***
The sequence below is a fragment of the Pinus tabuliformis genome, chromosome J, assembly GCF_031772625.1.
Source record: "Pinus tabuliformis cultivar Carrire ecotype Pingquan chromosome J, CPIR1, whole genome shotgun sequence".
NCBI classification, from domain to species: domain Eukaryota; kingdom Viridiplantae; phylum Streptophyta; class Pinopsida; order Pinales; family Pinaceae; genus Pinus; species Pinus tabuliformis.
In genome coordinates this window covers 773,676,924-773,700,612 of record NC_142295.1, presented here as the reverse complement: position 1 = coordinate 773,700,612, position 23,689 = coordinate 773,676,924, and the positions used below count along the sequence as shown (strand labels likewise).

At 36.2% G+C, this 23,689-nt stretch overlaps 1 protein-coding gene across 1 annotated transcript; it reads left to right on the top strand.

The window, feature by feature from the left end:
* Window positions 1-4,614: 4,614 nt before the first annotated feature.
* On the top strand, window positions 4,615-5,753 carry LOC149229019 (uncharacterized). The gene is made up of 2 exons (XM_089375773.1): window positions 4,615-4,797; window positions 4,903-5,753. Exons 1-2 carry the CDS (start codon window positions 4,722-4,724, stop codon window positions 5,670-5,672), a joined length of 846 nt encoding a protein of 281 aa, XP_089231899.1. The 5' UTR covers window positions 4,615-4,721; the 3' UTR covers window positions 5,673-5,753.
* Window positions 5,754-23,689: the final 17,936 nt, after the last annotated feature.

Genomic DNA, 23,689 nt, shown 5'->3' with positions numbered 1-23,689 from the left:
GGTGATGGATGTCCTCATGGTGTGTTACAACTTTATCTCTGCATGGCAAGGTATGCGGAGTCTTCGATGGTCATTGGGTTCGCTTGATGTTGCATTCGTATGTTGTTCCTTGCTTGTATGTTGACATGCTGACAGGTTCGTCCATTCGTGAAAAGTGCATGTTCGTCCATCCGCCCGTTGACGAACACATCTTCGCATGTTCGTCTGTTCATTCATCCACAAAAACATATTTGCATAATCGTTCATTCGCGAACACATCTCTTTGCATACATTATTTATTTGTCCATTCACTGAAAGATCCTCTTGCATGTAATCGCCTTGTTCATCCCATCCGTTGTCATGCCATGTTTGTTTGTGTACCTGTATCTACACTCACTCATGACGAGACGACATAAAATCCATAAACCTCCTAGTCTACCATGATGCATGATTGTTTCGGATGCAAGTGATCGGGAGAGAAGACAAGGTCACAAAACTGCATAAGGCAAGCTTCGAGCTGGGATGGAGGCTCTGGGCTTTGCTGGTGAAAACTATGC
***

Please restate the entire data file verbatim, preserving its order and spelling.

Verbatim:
The sequence below is a fragment of the Pinus tabuliformis genome, chromosome J, assembly GCF_031772625.1.
Source record: "Pinus tabuliformis cultivar Carrire ecotype Pingquan chromosome J, CPIR1, whole genome shotgun sequence".
NCBI classification, from domain to species: domain Eukaryota; kingdom Viridiplantae; phylum Streptophyta; class Pinopsida; order Pinales; family Pinaceae; genus Pinus; species Pinus tabuliformis.
In genome coordinates this window covers 773,676,924-773,700,612 of record NC_142295.1, presented here as the reverse complement: position 1 = coordinate 773,700,612, position 23,689 = coordinate 773,676,924, and the positions used below count along the sequence as shown (strand labels likewise).

At 36.2% G+C, this 23,689-nt stretch overlaps 1 protein-coding gene across 1 annotated transcript; it reads left to right on the top strand.

The window, feature by feature from the left end:
* Window positions 1-4,614: 4,614 nt before the first annotated feature.
* On the top strand, window positions 4,615-5,753 carry LOC149229019 (uncharacterized). The gene is made up of 2 exons (XM_089375773.1): window positions 4,615-4,797; window positions 4,903-5,753. Exons 1-2 carry the CDS (start codon window positions 4,722-4,724, stop codon window positions 5,670-5,672), a joined length of 846 nt encoding a protein of 281 aa, XP_089231899.1. The 5' UTR covers window positions 4,615-4,721; the 3' UTR covers window positions 5,673-5,753.
* Window positions 5,754-23,689: the final 17,936 nt, after the last annotated feature.

Genomic DNA, 23,689 nt, shown 5'->3' with positions numbered 1-23,689 from the left:
GGTGATGGATGTCCTCATGGTGTGTTACAACTTTATCTCTGCATGGCAAGGTATGCGGAGTCTTCGATGGTCATTGGGTTCGCTTGATGTTGCATTCGTATGTTGTTCCTTGCTTGTATGTTGACATGCTGACAGGTTCGTCCATTCGTGAAAAGTGCATGTTCGTCCATCCGCCCGTTGACGAACACATCTTCGCATGTTCGTCTGTTCATTCATCCACAAAAACATATTTGCATAATCGTTCATTCGCGAACACATCTCTTTGCATACATTATTTATTTGTCCATTCACTGAAAGATCCTCTTGCATGTAATCGCCTTGTTCATCCCATCCGTTGTCATGCCATGTTTGTTTGTGTACCTGTATCTACACTCACTCATGACGAGACGACATAAAATCCATAAACCTCCTAGTCTACCATGATGCATGATTGTTTCGGATGCAAGTGATCGGGAGAGAAGACAAGGTCACAAAACTGCATAAGGCAAGCTTCGAGCTGGGATGGAGGCTCTGGGCTTTGCTGGTGAAAACTATGC